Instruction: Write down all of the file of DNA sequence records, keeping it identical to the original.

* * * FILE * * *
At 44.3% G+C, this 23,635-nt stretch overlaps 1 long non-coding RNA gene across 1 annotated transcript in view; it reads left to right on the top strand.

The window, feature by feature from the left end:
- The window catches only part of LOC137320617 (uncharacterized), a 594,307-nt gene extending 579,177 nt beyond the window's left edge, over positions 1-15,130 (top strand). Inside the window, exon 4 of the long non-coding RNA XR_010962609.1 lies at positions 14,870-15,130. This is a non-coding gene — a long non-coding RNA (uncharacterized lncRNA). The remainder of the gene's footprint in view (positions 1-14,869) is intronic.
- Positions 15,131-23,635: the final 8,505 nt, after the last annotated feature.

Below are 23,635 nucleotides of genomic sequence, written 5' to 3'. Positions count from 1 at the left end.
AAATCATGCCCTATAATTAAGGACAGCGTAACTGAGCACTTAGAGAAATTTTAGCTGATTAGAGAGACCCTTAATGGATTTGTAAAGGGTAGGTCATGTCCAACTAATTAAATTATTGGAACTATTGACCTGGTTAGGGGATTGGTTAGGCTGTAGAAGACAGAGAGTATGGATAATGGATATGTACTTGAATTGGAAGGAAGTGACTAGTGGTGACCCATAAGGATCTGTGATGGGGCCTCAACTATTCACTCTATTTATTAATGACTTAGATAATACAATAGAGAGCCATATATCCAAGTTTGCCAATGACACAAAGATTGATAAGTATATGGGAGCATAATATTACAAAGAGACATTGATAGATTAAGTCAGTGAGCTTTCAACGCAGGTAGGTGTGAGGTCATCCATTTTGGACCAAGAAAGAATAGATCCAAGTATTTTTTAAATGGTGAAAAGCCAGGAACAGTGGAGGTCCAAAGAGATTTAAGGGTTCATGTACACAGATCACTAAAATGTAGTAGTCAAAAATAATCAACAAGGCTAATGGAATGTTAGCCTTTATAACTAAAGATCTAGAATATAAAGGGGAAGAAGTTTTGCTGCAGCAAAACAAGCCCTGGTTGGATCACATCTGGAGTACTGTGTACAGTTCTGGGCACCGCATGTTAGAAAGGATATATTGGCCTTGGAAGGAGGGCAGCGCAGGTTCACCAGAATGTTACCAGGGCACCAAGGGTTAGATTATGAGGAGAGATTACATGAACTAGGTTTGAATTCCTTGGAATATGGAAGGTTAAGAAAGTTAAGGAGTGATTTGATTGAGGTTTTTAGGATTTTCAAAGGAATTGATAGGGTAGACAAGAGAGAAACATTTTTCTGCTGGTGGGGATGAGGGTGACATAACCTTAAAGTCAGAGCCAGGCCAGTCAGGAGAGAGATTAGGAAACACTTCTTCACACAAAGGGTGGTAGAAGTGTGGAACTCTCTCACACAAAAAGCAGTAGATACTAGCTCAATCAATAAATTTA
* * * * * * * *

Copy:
At 44.3% G+C, this 23,635-nt stretch overlaps 1 long non-coding RNA gene across 1 annotated transcript in view; it reads left to right on the top strand.

The window, feature by feature from the left end:
- The window catches only part of LOC137320617 (uncharacterized), a 594,307-nt gene extending 579,177 nt beyond the window's left edge, over positions 1-15,130 (top strand). Inside the window, exon 4 of the long non-coding RNA XR_010962609.1 lies at positions 14,870-15,130. This is a non-coding gene — a long non-coding RNA (uncharacterized lncRNA). The remainder of the gene's footprint in view (positions 1-14,869) is intronic.
- Positions 15,131-23,635: the final 8,505 nt, after the last annotated feature.

Below are 23,635 nucleotides of genomic sequence, written 5' to 3'. Positions count from 1 at the left end.
AAATCATGCCCTATAATTAAGGACAGCGTAACTGAGCACTTAGAGAAATTTTAGCTGATTAGAGAGACCCTTAATGGATTTGTAAAGGGTAGGTCATGTCCAACTAATTAAATTATTGGAACTATTGACCTGGTTAGGGGATTGGTTAGGCTGTAGAAGACAGAGAGTATGGATAATGGATATGTACTTGAATTGGAAGGAAGTGACTAGTGGTGACCCATAAGGATCTGTGATGGGGCCTCAACTATTCACTCTATTTATTAATGACTTAGATAATACAATAGAGAGCCATATATCCAAGTTTGCCAATGACACAAAGATTGATAAGTATATGGGAGCATAATATTACAAAGAGACATTGATAGATTAAGTCAGTGAGCTTTCAACGCAGGTAGGTGTGAGGTCATCCATTTTGGACCAAGAAAGAATAGATCCAAGTATTTTTTAAATGGTGAAAAGCCAGGAACAGTGGAGGTCCAAAGAGATTTAAGGGTTCATGTACACAGATCACTAAAATGTAGTAGTCAAAAATAATCAACAAGGCTAATGGAATGTTAGCCTTTATAACTAAAGATCTAGAATATAAAGGGGAAGAAGTTTTGCTGCAGCAAAACAAGCCCTGGTTGGATCACATCTGGAGTACTGTGTACAGTTCTGGGCACCGCATGTTAGAAAGGATATATTGGCCTTGGAAGGAGGGCAGCGCAGGTTCACCAGAATGTTACCAGGGCACCAAGGGTTAGATTATGAGGAGAGATTACATGAACTAGGTTTGAATTCCTTGGAATATGGAAGGTTAAGAAAGTTAAGGAGTGATTTGATTGAGGTTTTTAGGATTTTCAAAGGAATTGATAGGGTAGACAAGAGAGAAACATTTTTCTGCTGGTGGGGATGAGGGTGACATAACCTTAAAGTCAGAGCCAGGCCAGTCAGGAGAGAGATTAGGAAACACTTCTTCACACAAAGGGTGGTAGAAGTGTGGAACTCTCTCACACAAAAAGCAGTAGATACTAGCTCAATCAATAAATTTA